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I would like you to complete a scientific experiment at home on our learning about adaptation and evolution. This should help you understand how adaptation is important to the survival of species. 


You should complete the 3 small experiments so that you can bring your findings together and write a final conclusion.


First experiment - Squirrel Hunt;


Plants have different strategies for spreading their seeds to grow more plants in new places. Some plants use animals and birds to help them. Some animals hide seeds to eat later and then forget where they have hidden some of them, the seeds then grow in a new place.

What kinds of animals do this?

What kind of seeds do they hide?

Find 5 nuts (acorns or hazel nuts).


Pretend you are a squirrel stocking up for winter and hide the nuts. When you are finished with the other activities, return to the area and see if you can remember where you hid the nuts and how many you can find.


Second experiment - Berry Squishing;


Go on a berry hunt.


Collect berries you find in seperate plastic bags. Use the fruit and seed sheet to identify the berries and, if appropriate, write the name on the bag.

Squish berries in the plastic bag to see what’s inside, seeds? (Some berries might be tough, you may need to use a stone to squash them, watch your fingers!)

How many seeds are inside the berry? What do they look like? Anything else inside?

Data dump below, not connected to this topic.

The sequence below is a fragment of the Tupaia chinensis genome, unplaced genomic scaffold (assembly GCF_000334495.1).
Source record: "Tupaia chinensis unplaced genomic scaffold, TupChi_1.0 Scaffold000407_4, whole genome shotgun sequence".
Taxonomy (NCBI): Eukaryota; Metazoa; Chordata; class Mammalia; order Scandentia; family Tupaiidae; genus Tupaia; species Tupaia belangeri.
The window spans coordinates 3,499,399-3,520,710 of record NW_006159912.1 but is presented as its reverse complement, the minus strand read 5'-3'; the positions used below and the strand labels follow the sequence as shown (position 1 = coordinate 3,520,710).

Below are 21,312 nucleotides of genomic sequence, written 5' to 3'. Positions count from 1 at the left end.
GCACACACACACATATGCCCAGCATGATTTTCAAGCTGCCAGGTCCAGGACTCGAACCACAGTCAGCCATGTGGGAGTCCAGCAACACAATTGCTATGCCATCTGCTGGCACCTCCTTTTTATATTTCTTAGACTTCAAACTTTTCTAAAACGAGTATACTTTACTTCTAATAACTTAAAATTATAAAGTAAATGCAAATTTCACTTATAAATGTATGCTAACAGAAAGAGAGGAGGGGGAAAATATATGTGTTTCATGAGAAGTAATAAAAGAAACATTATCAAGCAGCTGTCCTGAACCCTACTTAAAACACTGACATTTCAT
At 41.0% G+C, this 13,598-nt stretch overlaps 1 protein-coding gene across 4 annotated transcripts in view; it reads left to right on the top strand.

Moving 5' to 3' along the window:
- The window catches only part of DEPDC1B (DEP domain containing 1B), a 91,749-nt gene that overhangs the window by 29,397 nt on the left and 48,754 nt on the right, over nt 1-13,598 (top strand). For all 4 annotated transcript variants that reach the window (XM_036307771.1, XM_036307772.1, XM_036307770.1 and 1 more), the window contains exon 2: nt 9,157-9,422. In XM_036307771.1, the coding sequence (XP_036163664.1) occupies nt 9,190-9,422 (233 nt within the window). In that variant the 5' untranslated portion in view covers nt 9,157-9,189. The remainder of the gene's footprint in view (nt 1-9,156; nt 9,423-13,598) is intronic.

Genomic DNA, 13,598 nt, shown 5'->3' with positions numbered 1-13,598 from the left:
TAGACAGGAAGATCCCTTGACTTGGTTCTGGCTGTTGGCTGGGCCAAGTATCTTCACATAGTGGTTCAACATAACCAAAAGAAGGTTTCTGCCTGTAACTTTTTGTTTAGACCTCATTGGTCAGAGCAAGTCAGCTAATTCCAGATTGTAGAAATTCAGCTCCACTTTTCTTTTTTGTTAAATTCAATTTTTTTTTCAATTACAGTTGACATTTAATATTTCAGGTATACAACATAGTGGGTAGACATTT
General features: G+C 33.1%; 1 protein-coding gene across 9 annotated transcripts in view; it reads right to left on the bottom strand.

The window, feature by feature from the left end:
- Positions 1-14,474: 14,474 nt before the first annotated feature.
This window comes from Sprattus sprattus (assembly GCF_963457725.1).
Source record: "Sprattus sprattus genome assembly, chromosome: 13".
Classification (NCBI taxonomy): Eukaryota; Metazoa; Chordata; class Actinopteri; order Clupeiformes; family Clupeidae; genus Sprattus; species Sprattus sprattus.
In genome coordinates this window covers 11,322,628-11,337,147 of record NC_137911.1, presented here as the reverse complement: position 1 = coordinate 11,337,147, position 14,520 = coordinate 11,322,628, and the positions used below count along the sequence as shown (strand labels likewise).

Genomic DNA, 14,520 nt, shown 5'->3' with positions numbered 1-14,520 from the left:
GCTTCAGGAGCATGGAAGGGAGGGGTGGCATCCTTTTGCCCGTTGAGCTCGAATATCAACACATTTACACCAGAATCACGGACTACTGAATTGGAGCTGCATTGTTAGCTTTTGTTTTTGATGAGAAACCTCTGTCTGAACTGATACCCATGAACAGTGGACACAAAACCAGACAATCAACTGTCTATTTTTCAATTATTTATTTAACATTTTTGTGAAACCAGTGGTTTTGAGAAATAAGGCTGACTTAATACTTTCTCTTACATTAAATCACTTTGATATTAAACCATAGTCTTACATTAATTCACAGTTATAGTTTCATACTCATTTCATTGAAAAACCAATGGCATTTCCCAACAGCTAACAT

Use the recording sheets to record what is inside each type of berry.


Third and final experiment - Best Beak;


Different kinds of birds eat different kinds of foods, because they are specialised. Their beaks have adapted to be the best shape for picking up the food they like best and is most available to them.


In this experiment we predict which ‘beak’ will be best for each ‘food’ type. Start by laying out the bird ‘food’ in 5 locations. You will need to have a set of ‘beaks’. At each location, predict which ‘beak’ you think will work best for that food, then test the ‘beaks’ to see if your prediction is correct, recording on the worksheet as you go. Now rotate around the locations until you have completed the experiment with all the ‘food’ types.


Based on the results of the experiment, you can finish by matching the beak to the food on the final worksheet.



Bird ‘food’: pipe cleaners, rice, raisins, playdough, bird seed

Bird ‘beaks’: chopsticks, spoons, tweezers, clothes pegs, small flat stones pencils, clipboards